This forum was closed on October 1st, 2010. However, the archives are open to the public and filled with vast amounts of good reading and information for you to enjoy. If you wish to meet some Wardrobians, please visit the Into the Wardrobe Facebook group.

"Tolkien's friend"!

The man. The myth.

Re: "Tolkien's friend"!

Postby A#minor » 20 Jan 2006, 15:52

wood-maid wrote:[
I don't know as much about Tolkien as Lewis, but sometimes he strikes me as a bit...eccentric? Maybe narrow-minded is too strong, but...having a hard time letting people be different? (Don't want to sound too harsh here... :) )

Yes, I think that is a fair description. Of course, he was the sort of person who doesn't want things to change. It's too unsettling. So when Lewis changed, he was hurt by it.
Look at Tolkien's relationship with Edith when they were young; no matter how long he had to wait for her, he just did, b/c he wasn't going to change.
I think he described himself well when he likened himself to an old tree, largely immovable.
"My brain and this world don't fit each other, and there's an end of it!" - G.K. Chesterton
Image
User avatar
A#minor
Wardrobian
 
Posts: 7319
Joined: May 2005
Location: Georgia, USA

Re: "Tolkien's friend"!

Postby Hrosskell » 09 May 2009, 04:58

Yes, I made a forum account just to respond to this.

The first topic I'd like to address is "prolific(ity, ness?)." I'm wondering if I missed out on some of Lewis's work--given, I am American, and British literature is not as easy to come by as copies of Hemingway and Faulkner, or even Fitzgerald--that being said, I think there's a slight discrepancy between "work published" and "works composed". Tolkien's son later dropped all of Tolkien's written backstory, giving us books like the (pardon my spelling, I'm too lazy to look it up at the moment) Silmarillion and innumberable "Untold Tales" volumes. In addition to these were various Old English stories translated and published (seen in America only under academic light, otherwise not readily available) by Tolkien, including Sir Gawain and the Green Knight, the Pearl, etc.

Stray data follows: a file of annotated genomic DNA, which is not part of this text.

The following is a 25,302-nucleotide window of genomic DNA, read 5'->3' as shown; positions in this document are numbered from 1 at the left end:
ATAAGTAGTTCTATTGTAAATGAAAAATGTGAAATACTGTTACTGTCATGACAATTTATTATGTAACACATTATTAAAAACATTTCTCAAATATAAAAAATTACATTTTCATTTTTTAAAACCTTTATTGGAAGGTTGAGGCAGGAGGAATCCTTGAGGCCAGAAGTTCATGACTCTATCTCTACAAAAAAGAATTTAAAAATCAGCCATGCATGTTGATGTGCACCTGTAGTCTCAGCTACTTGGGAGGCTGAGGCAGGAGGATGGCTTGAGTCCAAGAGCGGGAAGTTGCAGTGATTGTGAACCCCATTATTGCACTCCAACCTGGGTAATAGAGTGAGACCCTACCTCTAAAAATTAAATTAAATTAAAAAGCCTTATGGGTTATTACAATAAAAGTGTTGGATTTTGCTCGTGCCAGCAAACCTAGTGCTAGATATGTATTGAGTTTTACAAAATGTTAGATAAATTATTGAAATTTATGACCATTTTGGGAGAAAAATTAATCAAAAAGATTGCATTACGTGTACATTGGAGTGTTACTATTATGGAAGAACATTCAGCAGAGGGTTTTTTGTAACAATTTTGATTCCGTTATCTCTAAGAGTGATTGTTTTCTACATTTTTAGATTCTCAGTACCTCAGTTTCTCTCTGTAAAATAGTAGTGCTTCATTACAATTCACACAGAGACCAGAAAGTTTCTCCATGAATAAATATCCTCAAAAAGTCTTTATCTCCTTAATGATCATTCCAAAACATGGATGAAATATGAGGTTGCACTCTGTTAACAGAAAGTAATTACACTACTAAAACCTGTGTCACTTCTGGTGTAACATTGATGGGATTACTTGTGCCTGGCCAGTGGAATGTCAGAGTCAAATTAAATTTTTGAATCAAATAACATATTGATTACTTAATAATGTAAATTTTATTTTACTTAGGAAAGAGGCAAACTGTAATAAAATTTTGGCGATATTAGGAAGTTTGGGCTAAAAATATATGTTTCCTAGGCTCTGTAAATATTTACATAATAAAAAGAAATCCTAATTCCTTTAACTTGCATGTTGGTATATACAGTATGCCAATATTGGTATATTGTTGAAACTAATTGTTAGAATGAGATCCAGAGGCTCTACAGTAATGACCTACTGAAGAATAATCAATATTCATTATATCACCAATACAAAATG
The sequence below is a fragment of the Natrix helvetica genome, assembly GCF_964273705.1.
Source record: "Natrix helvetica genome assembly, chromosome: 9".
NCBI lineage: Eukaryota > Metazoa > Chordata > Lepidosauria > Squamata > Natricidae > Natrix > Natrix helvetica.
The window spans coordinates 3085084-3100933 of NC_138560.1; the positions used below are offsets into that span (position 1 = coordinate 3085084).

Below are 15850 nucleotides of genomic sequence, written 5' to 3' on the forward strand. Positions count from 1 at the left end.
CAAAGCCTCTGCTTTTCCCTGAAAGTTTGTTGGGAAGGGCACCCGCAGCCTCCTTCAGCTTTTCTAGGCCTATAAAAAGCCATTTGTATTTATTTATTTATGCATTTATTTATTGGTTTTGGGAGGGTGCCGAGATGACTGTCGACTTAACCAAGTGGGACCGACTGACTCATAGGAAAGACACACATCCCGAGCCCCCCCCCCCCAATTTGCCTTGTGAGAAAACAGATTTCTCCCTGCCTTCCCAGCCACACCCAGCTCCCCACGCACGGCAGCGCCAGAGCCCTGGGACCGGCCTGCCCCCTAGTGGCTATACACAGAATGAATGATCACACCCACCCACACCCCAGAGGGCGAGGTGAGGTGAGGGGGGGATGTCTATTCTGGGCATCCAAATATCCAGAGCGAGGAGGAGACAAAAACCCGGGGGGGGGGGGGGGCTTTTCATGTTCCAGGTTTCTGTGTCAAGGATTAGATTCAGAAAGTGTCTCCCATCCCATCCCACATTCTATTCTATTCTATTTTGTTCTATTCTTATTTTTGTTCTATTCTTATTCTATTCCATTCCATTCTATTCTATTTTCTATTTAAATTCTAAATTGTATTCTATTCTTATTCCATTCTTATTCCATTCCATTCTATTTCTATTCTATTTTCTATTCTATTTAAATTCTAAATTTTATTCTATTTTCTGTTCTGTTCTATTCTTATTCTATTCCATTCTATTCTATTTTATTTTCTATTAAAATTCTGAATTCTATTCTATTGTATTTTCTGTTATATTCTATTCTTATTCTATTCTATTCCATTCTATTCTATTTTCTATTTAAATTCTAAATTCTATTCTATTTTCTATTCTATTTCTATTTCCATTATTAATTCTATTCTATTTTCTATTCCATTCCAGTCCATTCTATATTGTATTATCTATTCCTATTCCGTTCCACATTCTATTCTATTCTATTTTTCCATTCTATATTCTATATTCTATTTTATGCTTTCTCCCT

The second is "credibility". While Lewis did write various essays themed outside of fiction, and worked allegory into the Chronicles, I do not feel he was as devoted to storytelling as Tolkien was. All of Tolkien's books come in the style of a well-versed oral tradition; he was, and intended to write as, a storyteller only. Lewis, like has been noted, was whimsical in his pursuit of a coherent/cohesive storyline, but expressed himself magnificently in his essays/letters. I think that to compare them in each field in a "who's better" manner is silly. It's like comparing Bradbury and Vonnegut--both are going for two very different goals, even though they use the same genre and similar style.

The third and final issue I would like to speak on is "friendship". They were bros. Sure, bros grow apart, but all bros do.
And we, as educated and thoughtful individuals, can remember them as bros, even if we know that like all other bros, they fell apart towards the end.
Hrosskell
 
Posts: 1
Joined: May 2009

Re: "Tolkien's friend"!

Postby A#minor » 09 May 2009, 18:12

Well said, Hrosskell! I like your insight.
"My brain and this world don't fit each other, and there's an end of it!" - G.K. Chesterton
Image
User avatar
A#minor
Wardrobian
 
Posts: 7319
Joined: May 2005
Location: Georgia, USA

Re: "Tolkien's friend"!

Postby Tuke » 09 May 2009, 23:55